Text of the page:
And by saying, "Hello, how are you? How's your day going?" From the experts, what I'm hearing is nobody wants to hear that because you don't really care. Most people don't care when they say, "How's your day going?" It's just like, filler, just get to the point, "Hi, hi, Suzanne. My name is Umar. The reason I'm calling is to have you be a guest on our podcast," or, "The reason I'm calling is to have you use our service to sell your home," or whatever it is and they go, "Okay, you got my attention with my name. I know who you are. I know what you want," and then you do a sentence or two and then ask them, "Are you ready to book an appointment?" In which case they're going to say, "Yes, I am. Where have you been all my life?" or, "No." And people won't say just no, typically they'll go, an objection, "We're too busy right now." "We don't have enough money." "We don't have this. We don't have that." As soon as you hear an objection, what you need to do is say, empathize, "Hey, I get that. A lot of people are going through this circumstance right now. But you know what? ABC Company had the same thing and that's how they reacted. But now they're a customer. And they're our number one fan because what we allowed them to do is this, and that's exactly why we should get on a call together." Suzanne, thank you so much for being on the show. Areej and Shafaque, thank you for coming on and asking questions. Are there any last question that come up for you before we let Suzanne escape and get on the enjoy the rest of her day off?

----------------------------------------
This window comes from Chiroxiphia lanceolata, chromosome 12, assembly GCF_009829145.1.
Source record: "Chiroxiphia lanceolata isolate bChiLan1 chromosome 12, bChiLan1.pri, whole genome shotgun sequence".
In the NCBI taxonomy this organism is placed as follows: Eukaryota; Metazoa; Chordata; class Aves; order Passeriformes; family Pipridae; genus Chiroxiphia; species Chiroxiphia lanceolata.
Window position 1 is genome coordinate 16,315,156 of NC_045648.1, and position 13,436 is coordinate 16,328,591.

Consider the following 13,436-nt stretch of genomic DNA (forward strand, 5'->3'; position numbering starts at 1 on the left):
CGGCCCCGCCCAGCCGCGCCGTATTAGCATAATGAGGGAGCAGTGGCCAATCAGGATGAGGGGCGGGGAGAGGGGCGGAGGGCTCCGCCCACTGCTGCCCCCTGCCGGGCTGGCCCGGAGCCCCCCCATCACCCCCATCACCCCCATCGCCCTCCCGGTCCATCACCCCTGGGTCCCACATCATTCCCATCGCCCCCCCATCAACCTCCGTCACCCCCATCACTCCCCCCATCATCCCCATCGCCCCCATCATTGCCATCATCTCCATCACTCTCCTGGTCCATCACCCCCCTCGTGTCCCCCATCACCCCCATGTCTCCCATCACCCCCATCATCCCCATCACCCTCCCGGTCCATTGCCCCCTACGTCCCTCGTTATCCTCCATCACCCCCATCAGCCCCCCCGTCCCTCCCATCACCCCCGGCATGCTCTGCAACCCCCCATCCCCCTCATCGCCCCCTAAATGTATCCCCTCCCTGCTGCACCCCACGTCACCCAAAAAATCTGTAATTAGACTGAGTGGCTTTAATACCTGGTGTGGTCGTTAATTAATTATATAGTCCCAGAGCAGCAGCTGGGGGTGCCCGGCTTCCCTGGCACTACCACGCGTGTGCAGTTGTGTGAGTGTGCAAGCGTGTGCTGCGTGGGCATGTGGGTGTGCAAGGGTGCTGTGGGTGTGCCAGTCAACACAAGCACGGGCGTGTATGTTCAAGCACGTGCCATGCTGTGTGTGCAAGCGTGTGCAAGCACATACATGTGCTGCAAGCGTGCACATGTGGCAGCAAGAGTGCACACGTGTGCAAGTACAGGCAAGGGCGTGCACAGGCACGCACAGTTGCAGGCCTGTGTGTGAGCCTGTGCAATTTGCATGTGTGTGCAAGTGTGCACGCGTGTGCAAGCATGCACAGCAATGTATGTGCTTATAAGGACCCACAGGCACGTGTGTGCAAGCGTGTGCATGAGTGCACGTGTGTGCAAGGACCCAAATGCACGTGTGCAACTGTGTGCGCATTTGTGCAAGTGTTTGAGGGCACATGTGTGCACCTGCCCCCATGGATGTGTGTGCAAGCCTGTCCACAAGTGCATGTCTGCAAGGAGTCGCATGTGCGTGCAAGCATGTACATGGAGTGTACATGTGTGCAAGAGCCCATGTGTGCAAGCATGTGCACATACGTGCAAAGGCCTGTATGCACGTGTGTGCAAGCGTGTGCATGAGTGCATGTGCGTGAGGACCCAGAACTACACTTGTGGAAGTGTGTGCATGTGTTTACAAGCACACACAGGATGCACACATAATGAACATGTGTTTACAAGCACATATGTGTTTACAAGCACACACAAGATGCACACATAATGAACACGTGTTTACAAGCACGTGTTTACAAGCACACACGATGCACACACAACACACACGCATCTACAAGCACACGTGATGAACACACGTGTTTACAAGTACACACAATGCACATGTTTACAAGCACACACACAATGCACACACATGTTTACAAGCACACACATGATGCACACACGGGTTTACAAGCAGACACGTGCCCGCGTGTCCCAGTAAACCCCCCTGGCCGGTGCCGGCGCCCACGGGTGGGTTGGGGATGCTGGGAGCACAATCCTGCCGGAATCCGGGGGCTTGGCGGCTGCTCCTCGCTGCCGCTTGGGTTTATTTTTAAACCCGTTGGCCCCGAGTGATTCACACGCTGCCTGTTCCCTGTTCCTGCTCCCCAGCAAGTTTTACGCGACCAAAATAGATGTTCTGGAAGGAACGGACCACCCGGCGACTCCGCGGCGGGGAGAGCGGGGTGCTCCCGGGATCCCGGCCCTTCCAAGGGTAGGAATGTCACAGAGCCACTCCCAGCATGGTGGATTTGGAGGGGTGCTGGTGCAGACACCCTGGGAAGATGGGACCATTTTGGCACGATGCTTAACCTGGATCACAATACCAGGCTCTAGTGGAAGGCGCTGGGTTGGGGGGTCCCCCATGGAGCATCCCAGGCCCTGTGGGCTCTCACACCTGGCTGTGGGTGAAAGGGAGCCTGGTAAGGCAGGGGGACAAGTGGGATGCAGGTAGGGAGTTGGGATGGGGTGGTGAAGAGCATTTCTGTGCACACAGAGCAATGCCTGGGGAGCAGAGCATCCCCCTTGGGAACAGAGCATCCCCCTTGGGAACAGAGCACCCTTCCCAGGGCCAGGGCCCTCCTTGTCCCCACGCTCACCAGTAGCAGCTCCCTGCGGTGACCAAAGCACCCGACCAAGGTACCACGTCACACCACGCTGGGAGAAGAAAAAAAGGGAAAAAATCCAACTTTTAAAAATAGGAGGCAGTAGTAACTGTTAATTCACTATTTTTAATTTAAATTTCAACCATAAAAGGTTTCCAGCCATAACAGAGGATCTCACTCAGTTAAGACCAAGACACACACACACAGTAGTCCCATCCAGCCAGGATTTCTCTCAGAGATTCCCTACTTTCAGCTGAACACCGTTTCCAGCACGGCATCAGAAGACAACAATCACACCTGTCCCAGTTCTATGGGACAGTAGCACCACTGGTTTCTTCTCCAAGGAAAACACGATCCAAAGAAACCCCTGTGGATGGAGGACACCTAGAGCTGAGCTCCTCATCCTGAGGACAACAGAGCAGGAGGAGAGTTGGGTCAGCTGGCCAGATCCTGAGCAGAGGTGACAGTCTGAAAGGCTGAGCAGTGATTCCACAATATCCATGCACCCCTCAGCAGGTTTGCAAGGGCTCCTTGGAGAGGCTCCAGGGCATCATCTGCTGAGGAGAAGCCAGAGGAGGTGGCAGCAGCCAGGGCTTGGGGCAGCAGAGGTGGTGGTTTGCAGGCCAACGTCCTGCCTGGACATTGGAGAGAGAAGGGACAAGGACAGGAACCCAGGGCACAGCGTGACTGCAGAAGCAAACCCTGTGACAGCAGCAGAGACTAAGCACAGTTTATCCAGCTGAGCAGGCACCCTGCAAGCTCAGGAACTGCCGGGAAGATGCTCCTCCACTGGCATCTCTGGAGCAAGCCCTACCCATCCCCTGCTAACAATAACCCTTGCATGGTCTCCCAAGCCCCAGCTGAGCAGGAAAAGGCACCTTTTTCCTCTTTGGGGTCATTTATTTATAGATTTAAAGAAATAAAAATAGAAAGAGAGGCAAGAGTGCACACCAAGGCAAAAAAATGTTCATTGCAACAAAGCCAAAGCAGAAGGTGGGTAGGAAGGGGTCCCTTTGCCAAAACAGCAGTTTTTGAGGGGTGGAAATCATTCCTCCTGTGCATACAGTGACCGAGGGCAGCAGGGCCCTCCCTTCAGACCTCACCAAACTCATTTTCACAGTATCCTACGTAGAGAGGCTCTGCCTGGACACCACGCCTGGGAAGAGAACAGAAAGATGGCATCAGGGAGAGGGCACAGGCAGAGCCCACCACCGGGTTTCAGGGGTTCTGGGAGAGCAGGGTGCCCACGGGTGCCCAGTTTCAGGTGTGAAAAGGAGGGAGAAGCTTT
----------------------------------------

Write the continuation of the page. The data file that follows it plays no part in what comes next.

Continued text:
Shafaque 20:05
Yeah. Thank you so much, Suzanne. Just one question. So we, you know, clients ask us to send them emails, we send emails. What's the threshold of follow up calls or follow up emails? Like, how many times should we call them after we like, either discard them from our list or close? Like the deal?

Suzanne Nettles 20:28
Okay. I do read about cadences. And when I read before I started, this was predictable revenue. And it talks about cadences, you know, your phone calls and your email, your phone, call your email, and how to stretch them out. So that's very important, your cadence because you don't want to be too soon after each other. You know, like, your second phone call shouldn't be like, the next day, you know, you have to give some space, or else you look like you're stalking somebody. But I have read that in the past, you could get somebody on maybe less than six phone calls. And now it's different. Now it's around eight, like eight touches, touches me an email or phone call. And do not give up after three is what I'm saying. Really, it's longer and you have to stretch it out. And I would say, now it's about eight.

Umar Hameed 21:24